Why Eco Burials Are Becoming The Newest Way To Embrace Sustainability

It’s never going to be the hot topic at a dinner table, but death is inevitable and so too is preparing for it.

According to Ecology Global Network, the world population is now over seven billion with an estimated 150,000 deaths globally per day (55.3 million per annum) – that’s a lot of decomposing. Living a greener lifestyle now, also means opting for an eco burial later: No headstones. No embalming fluid. No waste.

There are now over 270 natural burial sites across the UK. With the first one having been built in 1993, it’s an option that’s becoming increasingly more popular for the deceased. But what exactly is an eco burial?

The process of preparing a body for burial, from materials used to grounds occupied, means everything is more environmentally friendly. The first thing to decide is whether you’d like to be buried or cremated. It’s now possible to be cremated in a cardboard coffin (this uses less energy). Green Endings also offers a range of urns made from more sustainable materials such as reed, glass and ceramic.

To the untrained eye eco burial sites look like typical rolling British countryside. They blend in so well with nature that once fully occupied they can be handed over to wildlife trusts. “They are positive, beautiful places to visit, something good from something sad. They are protecting that area from any other kind of development, and if run properly they will improve the habitat and subsequent wildlife value,” explains Rosie Inman-Cook, Manager of The Natural Death Centre Charity.

It is largely unregulated but sites that belong to the Association of Natural Burial Grounds are cleared by a code of conduct. “It goes without saying that prohibiting toxic preservatives and only allowing naturally produced coffins, has got to be sensible. Imported stone memorials and hot-housed flowers should also be discouraged.”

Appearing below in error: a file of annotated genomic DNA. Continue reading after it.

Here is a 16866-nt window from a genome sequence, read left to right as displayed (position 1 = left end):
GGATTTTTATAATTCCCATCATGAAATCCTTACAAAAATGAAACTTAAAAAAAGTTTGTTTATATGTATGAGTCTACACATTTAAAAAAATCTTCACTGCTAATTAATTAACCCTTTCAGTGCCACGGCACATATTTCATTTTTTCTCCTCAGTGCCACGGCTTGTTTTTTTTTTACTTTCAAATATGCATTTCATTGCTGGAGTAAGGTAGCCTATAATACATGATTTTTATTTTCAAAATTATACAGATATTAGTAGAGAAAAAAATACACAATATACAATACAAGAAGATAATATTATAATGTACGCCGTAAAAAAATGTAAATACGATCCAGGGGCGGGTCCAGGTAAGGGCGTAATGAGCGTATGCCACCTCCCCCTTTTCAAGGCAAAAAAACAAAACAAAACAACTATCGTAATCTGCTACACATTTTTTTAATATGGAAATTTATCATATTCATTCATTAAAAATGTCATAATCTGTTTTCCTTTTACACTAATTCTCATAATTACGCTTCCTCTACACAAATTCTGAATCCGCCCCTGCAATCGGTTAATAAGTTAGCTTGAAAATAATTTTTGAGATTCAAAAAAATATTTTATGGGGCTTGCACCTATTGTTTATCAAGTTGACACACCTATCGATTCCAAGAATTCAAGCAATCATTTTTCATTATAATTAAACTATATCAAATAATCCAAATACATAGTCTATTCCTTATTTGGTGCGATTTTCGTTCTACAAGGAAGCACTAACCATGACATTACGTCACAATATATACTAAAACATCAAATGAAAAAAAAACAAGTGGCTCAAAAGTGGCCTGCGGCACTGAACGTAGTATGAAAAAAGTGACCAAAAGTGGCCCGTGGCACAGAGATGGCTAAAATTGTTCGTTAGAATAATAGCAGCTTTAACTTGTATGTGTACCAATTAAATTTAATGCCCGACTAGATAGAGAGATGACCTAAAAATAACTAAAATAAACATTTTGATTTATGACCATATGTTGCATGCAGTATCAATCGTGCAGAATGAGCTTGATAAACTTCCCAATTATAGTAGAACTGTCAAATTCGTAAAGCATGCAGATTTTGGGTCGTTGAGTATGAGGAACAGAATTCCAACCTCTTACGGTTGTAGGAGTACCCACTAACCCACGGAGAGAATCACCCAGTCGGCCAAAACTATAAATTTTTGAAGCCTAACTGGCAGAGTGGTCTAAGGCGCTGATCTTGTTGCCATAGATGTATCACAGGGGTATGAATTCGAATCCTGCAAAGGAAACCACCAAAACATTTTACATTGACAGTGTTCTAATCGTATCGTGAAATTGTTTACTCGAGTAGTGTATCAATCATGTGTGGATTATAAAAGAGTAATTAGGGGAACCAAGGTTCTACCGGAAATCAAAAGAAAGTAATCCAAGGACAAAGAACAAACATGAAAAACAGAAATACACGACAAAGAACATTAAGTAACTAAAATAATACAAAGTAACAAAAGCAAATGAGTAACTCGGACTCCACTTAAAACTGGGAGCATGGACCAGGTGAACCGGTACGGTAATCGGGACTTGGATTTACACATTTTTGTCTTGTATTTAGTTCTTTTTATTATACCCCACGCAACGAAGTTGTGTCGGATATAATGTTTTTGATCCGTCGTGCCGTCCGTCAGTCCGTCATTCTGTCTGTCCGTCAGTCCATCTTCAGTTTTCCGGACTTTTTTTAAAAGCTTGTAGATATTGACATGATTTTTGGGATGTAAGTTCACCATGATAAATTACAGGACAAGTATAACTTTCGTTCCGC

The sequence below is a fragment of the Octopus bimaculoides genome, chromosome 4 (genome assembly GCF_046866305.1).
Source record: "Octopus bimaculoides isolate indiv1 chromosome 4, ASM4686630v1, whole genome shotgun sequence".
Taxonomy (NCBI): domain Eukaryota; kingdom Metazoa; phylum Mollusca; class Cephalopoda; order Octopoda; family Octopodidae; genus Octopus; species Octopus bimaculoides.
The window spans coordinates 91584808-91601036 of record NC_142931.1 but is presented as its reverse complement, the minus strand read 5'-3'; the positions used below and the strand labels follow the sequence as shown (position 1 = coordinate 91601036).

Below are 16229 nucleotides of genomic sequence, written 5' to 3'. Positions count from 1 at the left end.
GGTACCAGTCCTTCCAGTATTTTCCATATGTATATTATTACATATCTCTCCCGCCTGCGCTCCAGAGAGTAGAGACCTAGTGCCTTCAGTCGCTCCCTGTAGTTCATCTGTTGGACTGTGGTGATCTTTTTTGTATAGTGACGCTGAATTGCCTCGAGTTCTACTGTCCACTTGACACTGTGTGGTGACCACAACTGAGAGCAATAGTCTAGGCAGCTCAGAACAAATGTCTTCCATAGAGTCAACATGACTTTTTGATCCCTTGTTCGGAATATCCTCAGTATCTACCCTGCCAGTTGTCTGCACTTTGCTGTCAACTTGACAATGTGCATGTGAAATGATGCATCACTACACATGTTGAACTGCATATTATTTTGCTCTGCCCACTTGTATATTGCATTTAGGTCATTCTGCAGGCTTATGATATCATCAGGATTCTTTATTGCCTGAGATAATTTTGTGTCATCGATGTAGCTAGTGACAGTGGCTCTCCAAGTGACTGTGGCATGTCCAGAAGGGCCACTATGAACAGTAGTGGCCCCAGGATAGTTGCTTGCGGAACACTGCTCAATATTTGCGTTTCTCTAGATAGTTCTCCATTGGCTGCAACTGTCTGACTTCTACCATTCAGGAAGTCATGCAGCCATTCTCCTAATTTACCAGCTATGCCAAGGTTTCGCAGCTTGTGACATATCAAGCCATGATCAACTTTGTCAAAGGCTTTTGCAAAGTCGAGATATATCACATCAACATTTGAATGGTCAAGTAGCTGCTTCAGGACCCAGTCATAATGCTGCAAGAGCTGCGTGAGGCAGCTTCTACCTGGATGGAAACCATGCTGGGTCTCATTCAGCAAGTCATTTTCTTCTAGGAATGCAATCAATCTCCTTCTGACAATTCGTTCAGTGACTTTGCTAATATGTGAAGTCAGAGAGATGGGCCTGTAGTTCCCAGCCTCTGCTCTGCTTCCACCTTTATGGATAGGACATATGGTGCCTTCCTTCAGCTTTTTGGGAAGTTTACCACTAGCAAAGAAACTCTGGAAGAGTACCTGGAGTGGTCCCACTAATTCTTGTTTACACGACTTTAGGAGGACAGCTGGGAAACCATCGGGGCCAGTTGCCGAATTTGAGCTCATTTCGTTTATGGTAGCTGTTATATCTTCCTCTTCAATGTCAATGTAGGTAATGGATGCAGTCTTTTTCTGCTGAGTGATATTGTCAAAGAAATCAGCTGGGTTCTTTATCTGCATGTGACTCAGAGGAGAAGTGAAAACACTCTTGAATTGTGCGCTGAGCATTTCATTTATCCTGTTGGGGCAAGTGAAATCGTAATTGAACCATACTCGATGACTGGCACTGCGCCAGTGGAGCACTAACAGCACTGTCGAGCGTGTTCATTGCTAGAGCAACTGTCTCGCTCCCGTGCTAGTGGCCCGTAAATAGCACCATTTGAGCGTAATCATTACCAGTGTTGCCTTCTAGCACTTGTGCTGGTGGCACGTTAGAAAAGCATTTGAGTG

Conventional funerals can take their toll on the environment. The materials used are key: Sustainable bamboo, willow and wicker are much greener than traditional heavier woods for coffins – or the biodegradable earthsleeper and ecopod.

“We struggled for many years against the misconception that natural burials were only for pagans, tree huggers - exclusively using cardboard coffins,” explains Inman-Cook. But going against the grain of tradition, a greener send-off is still met with myths and misconception, but it’s improving. “This is not so widespread now as natural burials have been around for 25 years in the UK and more people have attended a ‘normal person’s’ burial at one site or other; I suppose you could say that it is becoming more mainstream. It is still thought of as non religious - however, most of our members report a Christian element at 60 percent or so of their interments.”

But it’s not just about materials and the site you’ve chosen. It’s offering more freedom to your bereaving loved ones. They can pick the format of the service too.

“The families have more control and can dismiss the undertaker if they want - once they have reached the burial ground,’ says Inman-Cook. “This gives them time. I think there is every chance that the bereaved have a better psychological outcome from this choice of send off.”

It’s an all round greener cycle: decay, new growth and a better future.